When ObamaCare supporters, like Kaiser Family Foundation president Drew Altman, claim that “voters are rejecting the process more than the substance” of the legislation, they’re missing the point.

When government grows, corruption grows.  When voters reject these corrupt side deals, they are rejecting the substance of ObamaCare.

If Obama is serious about fighting corruption, he should invite C-SPAN to into every meeting he holds with members of Congress.

Then we’ll see whether he’s lobbying House members based on the Senate bill’s merits, or promising House members judgeships or ambassadorships in exchange for their votes.

What’s going on behind those closed doors, anyway?  Aren’t you just a little bit curious?

Or does corruption only happen when Billy Tauzin is in the room?

Questions for Thoughtful ObamaCare Supporters

What does it say that the American polity has consistently rejected a wholesale government takeover of health care for 100 years?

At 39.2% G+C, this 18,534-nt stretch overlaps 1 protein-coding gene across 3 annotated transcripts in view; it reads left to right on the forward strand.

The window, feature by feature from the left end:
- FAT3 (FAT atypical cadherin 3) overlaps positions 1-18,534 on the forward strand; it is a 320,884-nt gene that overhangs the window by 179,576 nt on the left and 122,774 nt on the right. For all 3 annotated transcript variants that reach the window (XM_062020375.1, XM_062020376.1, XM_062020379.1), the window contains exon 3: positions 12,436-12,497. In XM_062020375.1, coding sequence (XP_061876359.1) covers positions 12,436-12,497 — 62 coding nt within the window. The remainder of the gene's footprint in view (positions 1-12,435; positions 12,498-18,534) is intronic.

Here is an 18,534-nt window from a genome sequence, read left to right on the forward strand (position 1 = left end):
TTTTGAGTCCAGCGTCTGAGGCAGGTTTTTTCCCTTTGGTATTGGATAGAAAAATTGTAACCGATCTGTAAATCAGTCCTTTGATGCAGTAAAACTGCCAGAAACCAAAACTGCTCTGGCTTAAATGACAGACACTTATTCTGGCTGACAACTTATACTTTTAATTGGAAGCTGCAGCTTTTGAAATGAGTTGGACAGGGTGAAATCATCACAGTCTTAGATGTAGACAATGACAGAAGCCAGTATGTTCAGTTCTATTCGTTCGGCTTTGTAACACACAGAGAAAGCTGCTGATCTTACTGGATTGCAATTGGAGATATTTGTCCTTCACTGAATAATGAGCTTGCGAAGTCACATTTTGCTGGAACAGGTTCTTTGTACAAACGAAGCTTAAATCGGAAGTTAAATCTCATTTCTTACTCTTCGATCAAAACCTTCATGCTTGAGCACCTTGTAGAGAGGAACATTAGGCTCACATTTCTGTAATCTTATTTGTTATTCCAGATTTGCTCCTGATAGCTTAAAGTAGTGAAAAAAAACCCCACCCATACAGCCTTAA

What does it say that public opinion has been consistently against the Democrats’ health care takeover since July 2009?

What does it say that Democrats are having this much difficulty enacting their health care legislation despite unified Democratic rule?  Despite large supermajorities in both chambers of Congress, including a once-filibuster-proof Senate majority (see more below)?  Despite an opportunistic change in Massachusetts law that provided that crucial 60th vote at a crucial moment?  Despite a popular and charismatic president?

What does it say that 38 House Democrats voted against the president’s health plan?

What does it say that Massachusetts voters elected, to fill the term of Ted Kennedy, a Republican who ran against the health care legislation that Kennedy helped to shape?

What does it say that the only thing bipartisan about that legislation is the opposition to it?

What does it say that 39 senators voted to declare that legislation’s centerpiece unconstitutional?

What does it say that health care researchers – a fairly left-wing lot – think the Senate bill is unconstitutional?

What does it say that the demands of pro-life and pro-choice House Democrats, each of which hold enough votes to determine the fate of this legislation, are irreconcilable?

What does it say that House Democrats are actually contemplating a legislative strategy that would deem the Senate bill to have passed the House – without the House ever actually voting on it?